+ i2c_del_driver(&foo_driver);
+}
+
+/* Substitute your own name and email address */
+MODULE_AUTHOR("Frodo Looijaard <frodol@dds.nl>"
+MODULE_DESCRIPTION("Driver for Barf Inc. Foo I2C devices");
-To give the user a maximum of possibilities, some default module parameters
-are defined to help determine what addresses are scanned. Several macros
-are defined in i2c.h to help you support them, as well as a generic
-detection algorithm.
-
-You do not have to use this parameter interface; but don't try to use
-function i2c_probe() if you don't.
-
-
-Probing classes (Legacy model)
-------------------------------
-
-All parameters are given as lists of unsigned 16-bit integers. Lists are
-terminated by I2C_CLIENT_END.
-The following lists are used internally:
-
- normal_i2c: filled in by the module writer.
- A list of I2C addresses which should normally be examined.
- probe: insmod parameter.
- A list of pairs. The first value is a bus number (-1 for any I2C bus),
- the second is the address. These addresses are also probed, as if they
- were in the 'normal' list.
- ignore: insmod parameter.
- A list of pairs. The first value is a bus number (-1 for any I2C bus),
- the second is the I2C address. These addresses are never probed.
- This parameter overrules the 'normal_i2c' list only.
- force: insmod parameter.
- A list of pairs. The first value is a bus number (-1 for any I2C bus),
- the second is the I2C address. A device is blindly assumed to be on
- the given address, no probing is done.
-
-Additionally, kind-specific force lists may optionally be defined if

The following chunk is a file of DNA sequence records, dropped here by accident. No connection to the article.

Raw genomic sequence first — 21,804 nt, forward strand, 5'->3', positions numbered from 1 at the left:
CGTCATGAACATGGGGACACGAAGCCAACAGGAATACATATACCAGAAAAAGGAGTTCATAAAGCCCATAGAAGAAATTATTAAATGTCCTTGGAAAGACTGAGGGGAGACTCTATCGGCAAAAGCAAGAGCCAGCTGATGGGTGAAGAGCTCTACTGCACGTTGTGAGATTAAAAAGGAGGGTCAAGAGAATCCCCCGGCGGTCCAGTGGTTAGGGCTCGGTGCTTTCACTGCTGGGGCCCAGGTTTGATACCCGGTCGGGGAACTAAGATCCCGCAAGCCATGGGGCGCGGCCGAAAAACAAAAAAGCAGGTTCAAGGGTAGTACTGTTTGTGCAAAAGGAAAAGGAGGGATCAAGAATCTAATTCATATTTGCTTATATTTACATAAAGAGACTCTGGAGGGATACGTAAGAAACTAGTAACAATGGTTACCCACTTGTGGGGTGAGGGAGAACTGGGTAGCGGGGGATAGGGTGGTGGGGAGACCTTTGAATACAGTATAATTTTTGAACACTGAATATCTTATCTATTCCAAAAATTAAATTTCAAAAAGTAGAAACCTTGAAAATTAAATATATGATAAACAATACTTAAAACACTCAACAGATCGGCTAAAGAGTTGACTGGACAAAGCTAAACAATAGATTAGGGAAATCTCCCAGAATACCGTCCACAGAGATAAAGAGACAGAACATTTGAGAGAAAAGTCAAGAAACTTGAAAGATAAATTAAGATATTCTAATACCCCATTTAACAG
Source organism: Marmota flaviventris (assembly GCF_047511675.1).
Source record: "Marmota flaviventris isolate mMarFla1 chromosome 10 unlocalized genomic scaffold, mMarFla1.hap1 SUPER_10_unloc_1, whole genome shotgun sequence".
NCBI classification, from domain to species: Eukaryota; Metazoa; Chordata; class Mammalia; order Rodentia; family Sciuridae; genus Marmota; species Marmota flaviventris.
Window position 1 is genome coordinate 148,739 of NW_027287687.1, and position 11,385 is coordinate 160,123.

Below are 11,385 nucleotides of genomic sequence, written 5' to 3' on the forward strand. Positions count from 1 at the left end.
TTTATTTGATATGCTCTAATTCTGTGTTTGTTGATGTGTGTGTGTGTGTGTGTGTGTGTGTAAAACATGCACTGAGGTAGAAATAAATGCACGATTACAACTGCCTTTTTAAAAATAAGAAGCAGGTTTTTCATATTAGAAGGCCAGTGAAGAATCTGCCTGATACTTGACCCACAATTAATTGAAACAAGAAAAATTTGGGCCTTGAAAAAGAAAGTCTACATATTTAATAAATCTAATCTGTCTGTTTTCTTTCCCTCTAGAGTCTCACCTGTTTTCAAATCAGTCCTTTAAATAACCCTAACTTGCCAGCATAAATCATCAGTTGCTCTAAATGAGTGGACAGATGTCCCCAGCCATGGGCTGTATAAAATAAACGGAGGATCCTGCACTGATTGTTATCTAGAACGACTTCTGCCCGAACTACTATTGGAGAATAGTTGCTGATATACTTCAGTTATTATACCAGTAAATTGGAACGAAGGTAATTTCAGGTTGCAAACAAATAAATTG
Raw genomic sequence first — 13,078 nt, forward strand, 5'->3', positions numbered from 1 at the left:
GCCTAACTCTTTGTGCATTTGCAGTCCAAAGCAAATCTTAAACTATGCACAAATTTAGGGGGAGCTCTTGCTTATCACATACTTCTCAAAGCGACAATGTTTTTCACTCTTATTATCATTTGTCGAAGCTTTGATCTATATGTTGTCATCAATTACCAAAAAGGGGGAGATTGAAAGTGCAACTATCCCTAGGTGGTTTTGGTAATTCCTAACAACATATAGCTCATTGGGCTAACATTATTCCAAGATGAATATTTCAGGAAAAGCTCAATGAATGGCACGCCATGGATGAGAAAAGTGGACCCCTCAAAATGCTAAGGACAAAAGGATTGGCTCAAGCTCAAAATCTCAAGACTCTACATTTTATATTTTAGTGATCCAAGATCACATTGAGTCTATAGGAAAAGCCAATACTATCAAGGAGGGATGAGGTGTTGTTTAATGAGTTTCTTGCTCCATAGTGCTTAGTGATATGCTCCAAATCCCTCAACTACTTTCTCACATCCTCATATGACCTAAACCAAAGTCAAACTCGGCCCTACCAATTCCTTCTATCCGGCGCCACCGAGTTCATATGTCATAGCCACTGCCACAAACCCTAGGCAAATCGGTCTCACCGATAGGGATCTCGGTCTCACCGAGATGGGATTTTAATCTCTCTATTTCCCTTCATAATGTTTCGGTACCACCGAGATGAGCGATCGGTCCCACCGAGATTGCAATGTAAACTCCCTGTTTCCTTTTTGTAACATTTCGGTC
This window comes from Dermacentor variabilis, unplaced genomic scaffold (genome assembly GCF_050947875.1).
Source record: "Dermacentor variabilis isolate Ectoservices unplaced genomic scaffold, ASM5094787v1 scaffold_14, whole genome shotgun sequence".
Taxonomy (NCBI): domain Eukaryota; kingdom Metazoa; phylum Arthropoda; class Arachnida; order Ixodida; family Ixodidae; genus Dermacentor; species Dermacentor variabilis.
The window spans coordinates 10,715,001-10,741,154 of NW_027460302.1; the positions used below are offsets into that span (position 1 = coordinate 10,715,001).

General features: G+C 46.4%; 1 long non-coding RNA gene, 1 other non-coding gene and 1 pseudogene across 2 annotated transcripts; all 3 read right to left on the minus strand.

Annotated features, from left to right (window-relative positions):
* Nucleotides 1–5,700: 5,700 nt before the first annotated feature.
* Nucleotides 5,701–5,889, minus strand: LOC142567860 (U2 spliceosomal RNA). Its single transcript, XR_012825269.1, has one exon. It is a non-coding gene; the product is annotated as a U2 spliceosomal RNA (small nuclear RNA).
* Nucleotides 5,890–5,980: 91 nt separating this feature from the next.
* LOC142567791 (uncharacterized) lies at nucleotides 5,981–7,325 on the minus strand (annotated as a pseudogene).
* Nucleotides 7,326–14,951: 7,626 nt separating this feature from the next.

-the driver supports several chip kinds. They are grouped in a
-NULL-terminated list of pointers named forces, those first element if the
-generic force list mentioned above. Each additional list correspond to an
-insmod parameter of the form force_<kind>.
-
-Fortunately, as a module writer, you just have to define the `normal_i2c'
-parameter. The complete declaration could look like this:
-
- /* Scan 0x4c to 0x4f */
- static const unsigned short normal_i2c[] = { 0x4c, 0x4d, 0x4e, 0x4f,
- I2C_CLIENT_END };
-
- /* Magic definition of all other variables and things */
- I2C_CLIENT_INSMOD;
- /* Or, if your driver supports, say, 2 kind of devices: */
- I2C_CLIENT_INSMOD_2(foo, bar);
-
-If you use the multi-kind form, an enum will be defined for you:
- enum chips { any_chip, foo, bar, ... }
-You can then (and certainly should) use it in the driver code.
-
-Note that you *have* to call the defined variable `normal_i2c',
-without any prefix!
-
-
-Attaching to an adapter (Legacy model)
---------------------------------------
-
-Whenever a new adapter is inserted, or for all adapters if the driver is
-being registered, the callback attach_adapter() is called. Now is the
-time to determine what devices are present on the adapter, and to register
-a client for each of them.
-